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One who deals in wonders, or believes in them.

THAU'MA-TUR-GY, n. [Gr. θαυμα, a wonder, and εργον, work.]

The act of performing something wonderful. Warton.

THAW, n.

The melting of ice or snow; the resolution of ice into the state of a fluid; liquefaction by heat, of any thing congealed by frost.

THAW, v.i. [Sax. thawan; G. thauen; D. dooyen; Dan. töer; Sw. töa; Gr. τηκω. Class Dg.]

  1. To melt, dissolve or become fluid, as ice or snow. [It is remarkable that this word is used only of things that congeal by frost. We never say, to thaw metal of any kind.]
  2. To become so warm as to melt ice and snow; used of weather.

THAW, v.t.

To melt; to dissolve; as ice, snow, hail or frozen earth.

THAW'ED, pp.

Melted, as ice or snow.

THAW'ING, ppr.

Dissolving; resolving into a fluid; liquefying; as, any thing frozen.

THE, a. [an adjective, or definitive adjective. Sax. the; D. de. Qu. Ch. דא.]

  1. This adjective is used as a definitive, that is, before nouns which are specific or understood; or it is used to limit their signification to a specific thing or things, or to describe them; as, the laws of the twelve tables. The independent tribunals of justice in our country, are the security of private rights, and the best bulwark against arbitrary power. The sun is the source of light and heat. This he calls the preaching of the cross. Simeon.
  2. The is also used rhetorically before a noun in the singular number, to denote a species by way of distinction; a single thing representing the whole. The fig-tree putteth forth her green figs; the almond-tree shall flourish; the grasshopper shall be a burden.
  3. In poetry, the sometimes loses the final vowel before another vowel. Th' adorning thee with so much art, / Is but a barb'rous skill. Cowley.
  4. The is used before adjectives in the comparative and superlative degree. The longer we continue in sin, the more difficult it is to reform. The most strenuous exertions will be used to emancipate Greece. The most we can do is to submit; the best we can do; the worst that can happen.

THE-AN'DRIC, a. [Gr. Θεος, God, and ανηρ, a man.]

Designating the union of divine and human operation in Christ, or the joint agency of the divine and human nature. Murdock.

THE-AN'THRO-PISM, n. [Gr. Θεος and ανθρωπος.]

A state of being God and man. Coleridge.

THE'ARCH-Y, n. [Gr. Θεος, God, and αρχη, rule.]

Government by God; more commonly called Theocracy. Ch. Relig. Appeal.

THE'A-TER, or THE'A-TRE, n. [Fr. theatre; L. theatrum; Gr. θεατρον, from θεαομαι, to see.]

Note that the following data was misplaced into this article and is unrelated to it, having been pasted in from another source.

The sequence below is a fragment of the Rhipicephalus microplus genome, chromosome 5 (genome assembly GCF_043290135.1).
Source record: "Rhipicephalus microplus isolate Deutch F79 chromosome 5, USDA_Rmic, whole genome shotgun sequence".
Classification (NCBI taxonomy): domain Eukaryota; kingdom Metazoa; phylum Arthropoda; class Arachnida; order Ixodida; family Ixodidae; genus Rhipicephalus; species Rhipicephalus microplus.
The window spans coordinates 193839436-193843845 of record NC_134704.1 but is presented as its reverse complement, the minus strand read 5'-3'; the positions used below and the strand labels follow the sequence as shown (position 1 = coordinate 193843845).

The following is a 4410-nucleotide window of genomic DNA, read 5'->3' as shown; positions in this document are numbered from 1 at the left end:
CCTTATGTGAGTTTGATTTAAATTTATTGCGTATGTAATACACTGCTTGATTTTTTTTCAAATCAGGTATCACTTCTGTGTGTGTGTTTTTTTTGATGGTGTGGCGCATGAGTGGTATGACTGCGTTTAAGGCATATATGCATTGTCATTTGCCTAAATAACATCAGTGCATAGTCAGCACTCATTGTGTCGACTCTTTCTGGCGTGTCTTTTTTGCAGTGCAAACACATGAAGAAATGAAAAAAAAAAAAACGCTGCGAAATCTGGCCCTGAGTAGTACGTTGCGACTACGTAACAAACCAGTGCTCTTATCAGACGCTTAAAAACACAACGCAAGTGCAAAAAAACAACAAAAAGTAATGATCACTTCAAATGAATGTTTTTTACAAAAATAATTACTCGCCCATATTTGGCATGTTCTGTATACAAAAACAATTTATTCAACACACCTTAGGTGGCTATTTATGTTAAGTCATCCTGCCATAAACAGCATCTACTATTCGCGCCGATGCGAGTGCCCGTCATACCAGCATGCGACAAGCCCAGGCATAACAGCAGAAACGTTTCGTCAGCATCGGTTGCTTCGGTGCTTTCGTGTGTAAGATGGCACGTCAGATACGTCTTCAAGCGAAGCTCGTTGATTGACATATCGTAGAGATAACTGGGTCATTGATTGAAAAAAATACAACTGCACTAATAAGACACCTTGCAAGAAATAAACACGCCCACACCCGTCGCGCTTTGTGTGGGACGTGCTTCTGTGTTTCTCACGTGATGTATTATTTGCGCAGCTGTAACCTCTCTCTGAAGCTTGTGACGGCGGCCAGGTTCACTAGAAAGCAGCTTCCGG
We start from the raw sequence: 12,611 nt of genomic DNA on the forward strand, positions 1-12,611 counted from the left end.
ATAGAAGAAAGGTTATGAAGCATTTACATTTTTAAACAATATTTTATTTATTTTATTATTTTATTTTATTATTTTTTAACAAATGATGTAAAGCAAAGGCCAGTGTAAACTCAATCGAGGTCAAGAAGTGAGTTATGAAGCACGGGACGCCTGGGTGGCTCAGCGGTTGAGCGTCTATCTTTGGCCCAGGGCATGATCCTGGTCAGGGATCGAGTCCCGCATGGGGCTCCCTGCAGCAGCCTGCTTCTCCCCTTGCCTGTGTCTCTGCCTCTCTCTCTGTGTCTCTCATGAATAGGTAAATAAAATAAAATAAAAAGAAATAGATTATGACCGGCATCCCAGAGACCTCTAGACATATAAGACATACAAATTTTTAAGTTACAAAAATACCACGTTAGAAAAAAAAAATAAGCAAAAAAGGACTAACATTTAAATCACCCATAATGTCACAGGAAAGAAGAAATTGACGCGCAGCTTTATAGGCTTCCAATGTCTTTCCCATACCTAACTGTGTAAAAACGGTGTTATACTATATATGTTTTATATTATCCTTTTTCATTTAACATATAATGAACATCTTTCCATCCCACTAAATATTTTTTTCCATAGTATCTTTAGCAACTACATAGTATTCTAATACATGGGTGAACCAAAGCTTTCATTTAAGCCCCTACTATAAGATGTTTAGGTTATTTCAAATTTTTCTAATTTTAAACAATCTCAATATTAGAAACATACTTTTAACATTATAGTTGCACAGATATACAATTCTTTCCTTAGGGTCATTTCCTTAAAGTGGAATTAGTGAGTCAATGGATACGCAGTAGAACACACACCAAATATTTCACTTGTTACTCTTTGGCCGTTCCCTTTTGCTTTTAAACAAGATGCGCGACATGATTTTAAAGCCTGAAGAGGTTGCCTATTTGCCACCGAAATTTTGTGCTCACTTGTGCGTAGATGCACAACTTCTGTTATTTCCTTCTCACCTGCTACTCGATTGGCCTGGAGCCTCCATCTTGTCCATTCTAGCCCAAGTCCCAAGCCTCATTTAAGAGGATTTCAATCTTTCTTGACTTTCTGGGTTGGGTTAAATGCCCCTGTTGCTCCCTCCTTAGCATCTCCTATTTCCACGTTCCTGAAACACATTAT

1. Among the ancients, an edifice in which spectacles or shows were exhibited for the amusement of spectators.
  2. In modern times, a house for the exhibition of dramatic performances, as tragedies, comedies and farces; a playhouse; comprehending the stage, the pit, the boxes, galleries and orchester.
  3. Among the Italians, an assemblage of buildings, which by a happy disposition and elevation, represents an agreeable scene to the eye. Cyc.
  4. A place rising by steps or gradations like the seats of a theater. Shade above shade, a woody theater / Of stateliest view. Milton.
  5. A place of action or exhibition; as, the theater of the world.
  6. A building for the exhibition of scholastic exercises, as at Oxford, or for other exhibitions. Anatomical theater, a hall with several rows of seats, disposed in the manner of an amphitheater, and a table turning on a pivot in the middle, for anatomical demonstrations. Cyc.


An order of regular priests in Naples, who have no property, nor do they beg, but wait for what providence sends them. They have their name from the chief of the order.


Belonging to a theater. [Not in use.]


Pertaining to a theater or to scenic representations; resembling the manner of dramatic performers; as, theatrical dress; theatrical performances; theatrical gestures.


In the manner of actors on the stage; in a manner suiting the stage.


An ewe of the first year. [Local.]


In ancient chronology, the Egyptian year of 365 days and 6 hours. Bryant.

THE'CA, n. [L.]

A sheath or case.

THE'CA-PHORE, n. [Gr. θηκη, a case or cover, and φορεω, to bear or carry.]

In botany, the pedicel or stipe of an ovary when it has one, called also gynophore, basigynium and podogynium. Lindley.

THEE, pron. [obj. case of Thou. Contracted from Sax. thec; Cimb. thig; Francic, thec; Goth. thuk. See Thou.]

THEE, v.i. [Goth. thihan; Sax. thean.]

To thrive; to prosper. [Obs.] Chaucer.

THEFT, n. [Sax. thyfthe. See Thief.]

  1. The act of stealing. In law, the private, unlawful, felonious taking of another person's goods or movables, with an intent to steal them. To constitute theft, the taking must be in private or without the owner's knowledge, and it must be unlawful or felonious, that is, it must be with a design to deprive the owner of his property privately and against his will. Theft differs from robbery, as the latter is a violent taking from the person, and of course not private.
  2. The thing stolen. Exod. xxii.

THEFT'-BOTE, n. [theft and Sax. bote, compensation.]

In law, the receiving of a man's goods again from a thief; or a compensation for them, by way of composition, and to prevent the prosecution of the thief. This in England subjects a person to a heavy fine, as by this means the punishment of the criminal is prevented.


Having the form of tea.